If someone offered you $1,000,000 to successfully predict one book that’d still be for sale 100 years from now, which book would you pick?
- A book that just started selling yesterday.
- A book that’s been selling for 100 years.
If someone offered you $1,000,000 to successfully predict one human that’d be alive 100 years from now, which person would you pick?
- A baby that’s been alive for only one day.
- An elder that’s been alive for 100 years.
Think it over.
I’ll come back to this in a second.
Neomania, a love of the new
I’m better off putting the money into a bucket and lighting it on fire. At least the radiant heat would allow me to turn the heat off on my house for five minutes, saving me three cents on my gas bill.
But I don’t.
I fall for it.
I burn my money in an entirely different way.
I sign up for a new kind of website technology called The Grid. It’s an artificially intelligent website builder that shapes itself around the type of content you create.
Well, I don’t really like my website. So this new thing has to be better. The future! Yes! It sounds fresh and exciting. Who needs that smell old stuff everyone else is using? I’ll check it out.
Us humans have a love for the new. What’s the hippest and coolest app? What’s the latest and greatest training method? What’s the revolutionary new diet?
Nassim Taleb refers to this love for the new as neomania, which makes it sounds like a disease. And that’s a good thing, because our love for the new often backfires.
No matter how exciting new things seem, most new things aren’t as effective as old things. Old things are old because they’ve proven useful enough to be old.
In your right hand, there are perishable things. Things that go bad. Things that die. Things with a true lifespan. Food. Humans. Animals.
In your left hand, there are non-perishable things. Things that never go bad. Things that pass through generations. Books. Beliefs. Technology.
The Lindy Effect says that, with every passing day, the perishable things in your right hand get closer to extinction, where as the non-perishables in your left hand get closer to immortality.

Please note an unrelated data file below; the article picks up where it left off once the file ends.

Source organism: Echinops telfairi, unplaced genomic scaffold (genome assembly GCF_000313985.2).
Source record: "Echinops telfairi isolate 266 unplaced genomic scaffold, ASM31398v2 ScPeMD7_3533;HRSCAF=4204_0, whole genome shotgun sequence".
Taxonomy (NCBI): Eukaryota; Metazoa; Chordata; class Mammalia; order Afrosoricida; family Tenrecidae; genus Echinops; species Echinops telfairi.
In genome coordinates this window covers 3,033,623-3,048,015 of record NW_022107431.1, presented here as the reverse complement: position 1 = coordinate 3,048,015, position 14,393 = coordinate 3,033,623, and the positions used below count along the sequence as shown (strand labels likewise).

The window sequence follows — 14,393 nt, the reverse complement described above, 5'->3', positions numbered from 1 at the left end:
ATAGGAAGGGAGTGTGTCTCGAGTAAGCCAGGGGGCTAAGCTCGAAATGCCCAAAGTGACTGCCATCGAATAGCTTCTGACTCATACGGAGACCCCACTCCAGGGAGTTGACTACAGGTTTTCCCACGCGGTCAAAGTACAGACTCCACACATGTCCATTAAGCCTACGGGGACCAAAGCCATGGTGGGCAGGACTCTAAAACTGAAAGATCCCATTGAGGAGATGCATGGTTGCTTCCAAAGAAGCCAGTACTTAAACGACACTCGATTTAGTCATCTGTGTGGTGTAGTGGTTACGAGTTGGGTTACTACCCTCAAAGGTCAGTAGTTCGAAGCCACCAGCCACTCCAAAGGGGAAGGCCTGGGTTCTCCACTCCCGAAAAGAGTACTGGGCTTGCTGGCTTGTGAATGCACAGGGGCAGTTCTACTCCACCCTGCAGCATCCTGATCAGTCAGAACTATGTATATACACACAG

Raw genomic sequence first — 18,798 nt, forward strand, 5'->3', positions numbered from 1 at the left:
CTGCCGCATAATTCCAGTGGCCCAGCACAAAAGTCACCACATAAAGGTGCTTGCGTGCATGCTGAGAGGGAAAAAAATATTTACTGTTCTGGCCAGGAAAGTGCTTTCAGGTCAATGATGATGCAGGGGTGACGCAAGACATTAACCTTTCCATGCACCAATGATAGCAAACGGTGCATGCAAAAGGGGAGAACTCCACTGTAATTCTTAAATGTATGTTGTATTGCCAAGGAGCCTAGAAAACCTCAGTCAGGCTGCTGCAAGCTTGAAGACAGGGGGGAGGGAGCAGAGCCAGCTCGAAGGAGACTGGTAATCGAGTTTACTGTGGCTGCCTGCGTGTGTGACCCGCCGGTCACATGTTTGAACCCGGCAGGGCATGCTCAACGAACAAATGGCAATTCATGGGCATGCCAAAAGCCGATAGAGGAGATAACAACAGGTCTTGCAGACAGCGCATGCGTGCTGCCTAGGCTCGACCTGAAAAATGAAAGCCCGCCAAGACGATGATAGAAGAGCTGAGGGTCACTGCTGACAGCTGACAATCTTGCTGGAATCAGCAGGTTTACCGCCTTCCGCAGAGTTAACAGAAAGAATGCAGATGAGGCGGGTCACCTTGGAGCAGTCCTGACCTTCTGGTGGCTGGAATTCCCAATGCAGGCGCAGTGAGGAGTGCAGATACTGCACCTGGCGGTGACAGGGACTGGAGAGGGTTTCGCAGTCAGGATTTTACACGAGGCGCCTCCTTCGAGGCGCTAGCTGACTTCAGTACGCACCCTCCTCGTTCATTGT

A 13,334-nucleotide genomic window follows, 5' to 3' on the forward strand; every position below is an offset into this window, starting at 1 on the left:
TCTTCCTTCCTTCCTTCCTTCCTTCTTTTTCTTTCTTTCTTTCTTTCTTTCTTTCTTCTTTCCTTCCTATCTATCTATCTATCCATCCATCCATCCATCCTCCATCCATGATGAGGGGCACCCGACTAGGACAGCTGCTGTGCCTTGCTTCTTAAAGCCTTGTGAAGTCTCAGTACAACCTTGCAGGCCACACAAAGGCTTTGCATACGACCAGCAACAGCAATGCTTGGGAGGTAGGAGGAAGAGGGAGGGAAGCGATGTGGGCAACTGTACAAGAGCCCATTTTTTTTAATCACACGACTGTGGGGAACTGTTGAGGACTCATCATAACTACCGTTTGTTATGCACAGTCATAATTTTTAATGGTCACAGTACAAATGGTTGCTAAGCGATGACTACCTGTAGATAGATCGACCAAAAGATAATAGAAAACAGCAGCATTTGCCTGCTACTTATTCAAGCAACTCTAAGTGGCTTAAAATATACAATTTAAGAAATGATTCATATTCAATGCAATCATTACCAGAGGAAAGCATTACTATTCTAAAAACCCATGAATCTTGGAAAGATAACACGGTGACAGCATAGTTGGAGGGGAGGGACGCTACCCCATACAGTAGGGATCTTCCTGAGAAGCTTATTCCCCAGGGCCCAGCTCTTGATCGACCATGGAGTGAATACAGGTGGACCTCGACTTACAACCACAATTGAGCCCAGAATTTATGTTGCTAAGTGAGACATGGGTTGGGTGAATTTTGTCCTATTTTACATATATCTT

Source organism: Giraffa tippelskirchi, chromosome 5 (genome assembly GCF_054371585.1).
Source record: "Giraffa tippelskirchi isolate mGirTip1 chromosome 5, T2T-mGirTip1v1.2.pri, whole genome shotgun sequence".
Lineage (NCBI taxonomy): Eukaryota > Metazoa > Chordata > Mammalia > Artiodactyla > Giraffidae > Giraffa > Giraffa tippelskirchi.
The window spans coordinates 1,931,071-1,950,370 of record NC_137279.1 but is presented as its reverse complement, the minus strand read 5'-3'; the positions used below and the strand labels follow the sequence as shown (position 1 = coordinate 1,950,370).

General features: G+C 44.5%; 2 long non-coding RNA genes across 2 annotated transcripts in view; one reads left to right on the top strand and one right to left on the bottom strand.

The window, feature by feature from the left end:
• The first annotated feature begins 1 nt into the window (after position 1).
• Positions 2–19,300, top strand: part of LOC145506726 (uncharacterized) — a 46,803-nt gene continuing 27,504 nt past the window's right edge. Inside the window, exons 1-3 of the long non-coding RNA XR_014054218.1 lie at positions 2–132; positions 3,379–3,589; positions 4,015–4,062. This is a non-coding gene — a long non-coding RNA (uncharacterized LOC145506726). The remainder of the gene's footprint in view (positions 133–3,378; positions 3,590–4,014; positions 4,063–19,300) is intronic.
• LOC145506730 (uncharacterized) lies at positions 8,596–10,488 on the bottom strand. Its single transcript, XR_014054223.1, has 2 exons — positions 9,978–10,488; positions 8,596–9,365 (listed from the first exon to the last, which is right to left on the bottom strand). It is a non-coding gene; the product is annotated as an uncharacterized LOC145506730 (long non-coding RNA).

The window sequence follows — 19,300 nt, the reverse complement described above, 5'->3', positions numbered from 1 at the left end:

Predicting a book that’s going to be around 100 years from now? Choose a book that’s been around for 100 years already.
Predicting a human that’s going to be around 100 years from now? Choose a human that hasn’t yet seen 100 days.
If you want to avoid neomania, you can run everything through Lindy. Ask yourself: has this stood the test of time?
Neomania, Lindy, and fitness
Most of what we need to transform our minds and bodies are non-perishable things, meaning we have Lindy to look towards.
How do you live a good life? Most of the useful advice of today has roots in Stoicism and Buddhism. Even the most useful points of psychology (cognitive biases) can be seen throughout old books.
How do you eat? Food itself is perishable, but the idea of eating certain things to sustain life isn’t. Were people eating what you’re eating 100 years ago?
How do you train? The ThighMaster isn’t popular anymore. That there hunk of iron? Eugen Sandow was hoisting that in 1900. Gymnastics rings. Pull-up bars. Parallel bars. All have been around for a loonnngggg time.
Supplements? I’ll let you do the mental gymnastics on this one. I can’t give you all the answers now, can I?
Lashback for Lindy
I can hear it…
YOU’RE WRITING THIS ON A COMPUTER, YOU IDIOT. COMPUTERS ARE NEW! THE INTERNET! LINDY IS STUPID. YOU’RE STUPID.
Not everything that withstands the test of time is useful, and not everything new will prove to be useless. And sometimes perishable things that’ve been around a while have the upper hand in lasting longer.
If you want to pick a human that’ll be around 50 years from now, you might want to pick a 50 year old over a newborn. Because the 50 year old has proven to be a somewhat resilient and healthy human. A newborn doesn’t have that same track record.
But you’re also wrong.
Because you’re falling trap to the survivorship bias and overvaluing the few successors floating above the much larger cemetery of evidence.
Have luck with Lindy
So while that electronic abdominal blaster gizmo will seem cool — you’ll buy one, don’t worry; just like you’ll buy outrageous supplements — keep Lindy in mind when your internal GPS is ready to recalculate.
Because even though Lindy is a beginning and not an end, the odds are still ever in Lindy’s favor.